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Why 1851 Christiana Resistance in Lancaster County so significant leading up to the Civil War?

Free Blacks fought back against slaveowner

  • Scott LaMar

Airdate: Monday, September 18, 2023

In 1851, a Maryland farmer tried to apprehend two formerly enslaved men who had escaped from his property two years before. That farmer — Edward Gorsuch — probably didn’t anticipate the resistance he would get when he tracked Samuel Thompson and Joshua Kite to William Parker’s rented house near Christiana.

Parker, a Black man who had escaped slavery a few years before, led a group of armed defenders against Gorsuch’s posse and the violence that ensued became national news coming just a year after the nation passed the Fugitive Slave Act.

On The Spark Monday, Darlene Colon, with the Christiana Historical Society described what happened on September 11, 1851,”4 o’clock that morning, Mr. Gorsuch found out that his property, if you will, was in Christiana. He went to Philadelphia to file the proper documentation to allow him to come here. He was discussing the plans with the federal marshal, but unbeknownst to him, there was a gentleman in the room listening who was cleaning up the office, and he was an agent for William Still, and William Still was known as the father of the Underground Railroad. He got a message to William Still of what was going on. And that gentleman was told to get to Christiana and warn them what was coming. So he hopped on the train and was surprised when he looked around and saw the Gorsuch party on the train with him. Luckily, they got off a stop ahead because they wanted to surprise the people. They wanted to sneak up on them. So Mr. Gorsuch decided at 4 a.m. on September 11th, he was going to surprise people who were at that point and barricaded in the William Parker house with William Parker, his wife, her sister, her sister’s husband, and the gentleman that Mr. Gorsuch was looking for. And as I said, it was 4 a.m. I think Mr. Gorsuch kind of forgot that 4 a.m. when they were in farming country these people were going to be up anyway. So as he approached the house, he shouted that he had come for his property. Mr. Parker shouted back, If there is property you want, please go out to the barn. Take what you will. Horses, chickens, cows. That’s property. We are not property. This angered Mr. Gorsuch since he actually stepped inside the doorway of the house. Mr. Parker came downstairs partway down the steps, and Mr. Gorsuch again demanded his property. And Mr. Parker said. Tables and chairs there, sir. You take what you will. And at this point, Mr. Gorsuch, obviously quite angry, started quoting Bible verses to substantiate his view on slavery and did not know that Mr. Parker was known as the preacher. So for every verse that Mr. Gorsuch gave, Mr. Parker countered. So this went on for quite a while, and someone in Mr. Gorsuch’s party got a little antsy and fired off a shot. Just missing Mr. Parker. He retreated back upstairs. His wife, Eliza, went up to the third floor the attic, and started blowing a fish horn, which was the alarm in the valley, that there was trouble, that they needed help. She kept blowing the fish horn. They kept shooting at her. In the meantime, a couple of miles down the road was a flour mill where there was some Quaker gentleman and others. They heard the ruckus, the shouting, the fire danger, the gunfire, the horn. So they came to see what was going on. (The Quaker man) was the first to approach on horseback, and he was met by the federal marshal who tried to deputize him using the Fugitive Slave Act, which stated that you could not refuse to assist in the capture of a runaway. And it was at that point Mr Handley refused. And as he was sitting atop the horse, he looked around and he could see coming through the fields. He could see the rifles and the pitchforks and the corn cutters. They were they were coming for help. And he advised the marshal, I suggest you leave because these people are willing to fight to the death for their freedom. So the marshal skedaddled to the field saying he was going to go get reinforcements. And it was at that point when the dust settled. Sadly, we had one death and that was the slave owner, Mr. Edward Gorsuch.”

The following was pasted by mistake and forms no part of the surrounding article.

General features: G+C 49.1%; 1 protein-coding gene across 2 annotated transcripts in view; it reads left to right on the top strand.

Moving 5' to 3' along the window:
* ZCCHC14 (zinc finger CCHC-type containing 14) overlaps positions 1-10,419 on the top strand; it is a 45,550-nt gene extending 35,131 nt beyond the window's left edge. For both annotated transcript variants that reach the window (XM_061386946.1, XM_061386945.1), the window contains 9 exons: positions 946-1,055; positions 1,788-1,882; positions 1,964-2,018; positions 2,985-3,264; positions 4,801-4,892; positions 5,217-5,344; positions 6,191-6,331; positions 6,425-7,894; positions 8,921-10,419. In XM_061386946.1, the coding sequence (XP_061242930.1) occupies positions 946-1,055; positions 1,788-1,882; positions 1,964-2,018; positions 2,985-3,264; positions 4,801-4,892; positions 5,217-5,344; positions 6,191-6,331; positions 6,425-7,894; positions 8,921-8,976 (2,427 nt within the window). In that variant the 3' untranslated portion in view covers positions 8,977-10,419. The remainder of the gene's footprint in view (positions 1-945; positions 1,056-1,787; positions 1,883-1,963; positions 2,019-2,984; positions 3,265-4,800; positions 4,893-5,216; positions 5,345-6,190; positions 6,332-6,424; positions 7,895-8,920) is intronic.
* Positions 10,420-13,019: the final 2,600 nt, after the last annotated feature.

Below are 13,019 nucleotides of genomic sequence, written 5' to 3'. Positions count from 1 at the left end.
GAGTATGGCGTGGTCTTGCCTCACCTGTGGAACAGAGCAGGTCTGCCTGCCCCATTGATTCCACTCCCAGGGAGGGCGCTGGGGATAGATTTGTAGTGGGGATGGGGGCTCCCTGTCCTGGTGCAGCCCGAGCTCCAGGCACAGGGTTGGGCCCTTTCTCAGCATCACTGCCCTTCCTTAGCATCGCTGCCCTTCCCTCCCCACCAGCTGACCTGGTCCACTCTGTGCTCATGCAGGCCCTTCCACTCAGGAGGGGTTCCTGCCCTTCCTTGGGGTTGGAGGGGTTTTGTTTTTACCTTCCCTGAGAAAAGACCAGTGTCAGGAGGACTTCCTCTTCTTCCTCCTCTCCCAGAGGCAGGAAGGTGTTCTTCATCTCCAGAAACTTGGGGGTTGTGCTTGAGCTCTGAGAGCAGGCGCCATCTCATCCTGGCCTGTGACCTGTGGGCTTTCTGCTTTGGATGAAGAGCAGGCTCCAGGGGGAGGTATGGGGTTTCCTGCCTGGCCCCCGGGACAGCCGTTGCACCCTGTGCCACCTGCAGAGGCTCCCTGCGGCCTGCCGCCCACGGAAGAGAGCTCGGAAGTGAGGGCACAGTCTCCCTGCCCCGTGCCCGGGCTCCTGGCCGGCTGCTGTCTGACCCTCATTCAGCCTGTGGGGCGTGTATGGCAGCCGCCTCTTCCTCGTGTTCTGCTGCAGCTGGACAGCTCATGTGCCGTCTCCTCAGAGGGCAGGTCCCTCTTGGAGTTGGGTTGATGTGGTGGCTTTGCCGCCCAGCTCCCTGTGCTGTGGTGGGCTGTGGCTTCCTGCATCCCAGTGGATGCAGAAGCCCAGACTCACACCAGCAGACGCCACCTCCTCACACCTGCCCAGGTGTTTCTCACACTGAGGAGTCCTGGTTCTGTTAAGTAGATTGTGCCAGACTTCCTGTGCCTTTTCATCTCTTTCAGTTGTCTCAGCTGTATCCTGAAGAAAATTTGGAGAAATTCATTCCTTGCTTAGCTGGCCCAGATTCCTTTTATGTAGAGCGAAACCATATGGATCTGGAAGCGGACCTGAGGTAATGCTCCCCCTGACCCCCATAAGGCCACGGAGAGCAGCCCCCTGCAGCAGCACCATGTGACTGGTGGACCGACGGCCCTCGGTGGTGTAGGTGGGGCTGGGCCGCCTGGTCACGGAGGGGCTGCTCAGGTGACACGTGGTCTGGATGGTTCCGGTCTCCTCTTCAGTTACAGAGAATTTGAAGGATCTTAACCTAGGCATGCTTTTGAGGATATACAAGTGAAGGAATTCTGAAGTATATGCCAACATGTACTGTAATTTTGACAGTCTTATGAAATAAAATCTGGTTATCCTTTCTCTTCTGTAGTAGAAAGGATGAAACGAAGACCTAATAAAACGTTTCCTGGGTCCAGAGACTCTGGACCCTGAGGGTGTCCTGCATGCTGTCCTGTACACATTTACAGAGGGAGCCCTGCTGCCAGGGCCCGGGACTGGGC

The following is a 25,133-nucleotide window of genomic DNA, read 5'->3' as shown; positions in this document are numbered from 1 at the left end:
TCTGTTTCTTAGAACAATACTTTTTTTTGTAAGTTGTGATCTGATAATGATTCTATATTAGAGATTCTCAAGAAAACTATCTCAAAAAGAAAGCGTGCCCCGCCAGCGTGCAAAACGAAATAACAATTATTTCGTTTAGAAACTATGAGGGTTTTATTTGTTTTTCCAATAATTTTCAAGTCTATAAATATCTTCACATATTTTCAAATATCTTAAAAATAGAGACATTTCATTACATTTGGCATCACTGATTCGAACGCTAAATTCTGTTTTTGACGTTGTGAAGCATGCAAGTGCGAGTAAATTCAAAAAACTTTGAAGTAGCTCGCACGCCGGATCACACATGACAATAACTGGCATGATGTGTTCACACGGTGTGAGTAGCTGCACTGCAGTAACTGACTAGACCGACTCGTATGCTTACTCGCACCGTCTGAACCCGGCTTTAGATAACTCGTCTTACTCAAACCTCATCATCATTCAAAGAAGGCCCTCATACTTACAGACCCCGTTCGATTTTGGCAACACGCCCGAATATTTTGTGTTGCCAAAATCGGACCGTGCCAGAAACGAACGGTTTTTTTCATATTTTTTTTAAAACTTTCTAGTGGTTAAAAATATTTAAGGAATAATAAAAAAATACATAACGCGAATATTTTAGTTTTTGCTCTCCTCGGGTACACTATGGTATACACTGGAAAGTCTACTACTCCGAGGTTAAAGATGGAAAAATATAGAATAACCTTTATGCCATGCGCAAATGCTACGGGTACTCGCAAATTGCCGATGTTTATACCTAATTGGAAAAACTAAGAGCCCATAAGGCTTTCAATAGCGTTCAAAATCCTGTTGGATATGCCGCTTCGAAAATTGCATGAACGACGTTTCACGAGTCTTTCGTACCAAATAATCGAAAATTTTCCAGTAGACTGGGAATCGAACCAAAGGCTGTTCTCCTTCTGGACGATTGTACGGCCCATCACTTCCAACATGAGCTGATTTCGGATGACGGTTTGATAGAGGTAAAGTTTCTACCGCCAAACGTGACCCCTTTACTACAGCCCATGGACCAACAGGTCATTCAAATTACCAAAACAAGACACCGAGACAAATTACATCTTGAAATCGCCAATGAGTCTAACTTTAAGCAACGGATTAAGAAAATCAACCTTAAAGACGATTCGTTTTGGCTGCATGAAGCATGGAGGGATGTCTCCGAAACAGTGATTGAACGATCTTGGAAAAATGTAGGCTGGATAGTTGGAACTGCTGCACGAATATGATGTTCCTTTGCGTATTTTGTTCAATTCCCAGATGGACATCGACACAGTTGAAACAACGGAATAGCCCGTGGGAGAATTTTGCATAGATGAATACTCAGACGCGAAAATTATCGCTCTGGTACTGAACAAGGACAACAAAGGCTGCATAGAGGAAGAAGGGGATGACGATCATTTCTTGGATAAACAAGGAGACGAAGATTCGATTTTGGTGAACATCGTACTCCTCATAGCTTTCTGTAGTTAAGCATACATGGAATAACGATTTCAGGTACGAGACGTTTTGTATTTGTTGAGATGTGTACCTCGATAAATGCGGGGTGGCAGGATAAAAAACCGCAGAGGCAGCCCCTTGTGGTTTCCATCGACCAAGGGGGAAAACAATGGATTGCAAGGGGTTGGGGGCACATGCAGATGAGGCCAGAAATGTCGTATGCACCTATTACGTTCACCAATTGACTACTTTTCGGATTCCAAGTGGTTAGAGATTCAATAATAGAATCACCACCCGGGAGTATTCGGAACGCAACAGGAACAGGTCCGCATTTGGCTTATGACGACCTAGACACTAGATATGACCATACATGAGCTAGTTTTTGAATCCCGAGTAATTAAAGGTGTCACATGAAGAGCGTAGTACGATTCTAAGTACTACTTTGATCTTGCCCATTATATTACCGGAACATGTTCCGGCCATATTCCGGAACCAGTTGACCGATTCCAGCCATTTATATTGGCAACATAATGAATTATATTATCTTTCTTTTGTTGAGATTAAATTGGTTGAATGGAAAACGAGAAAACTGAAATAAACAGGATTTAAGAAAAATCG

William Parker escaped but 35 others were tried in Philadelphia for violating the Fugitive Slave Act, were represented by abolitionist and future Congressman Thaddeus Stevens and were acquitted. Colon’s Third Great-Grandfather was one of them.

Colon said descendants of the Parker and Gorsuch families participated in the 150th anniversary of the Christiana Resistance and pointed out another tie to history,”All the Quaker families that were involved were there, and it was quite a day. They actually took us to the boarding home where their youngest (Gorsuch) son was. He couldn’t come along (that day) and he and his roommate grieved over the loss of Mr. Gorsuch and then were quite angry at the not guilty verdict. And we actually looked at the roster of that school, the boarding school he was at, and we saw the young man’s name, Tom Gorsuch. And then we saw his roommate and we saw that name, which was John Wilkes Booth.” Booth, of course, went on to kill President Abraham Lincoln in 1865.



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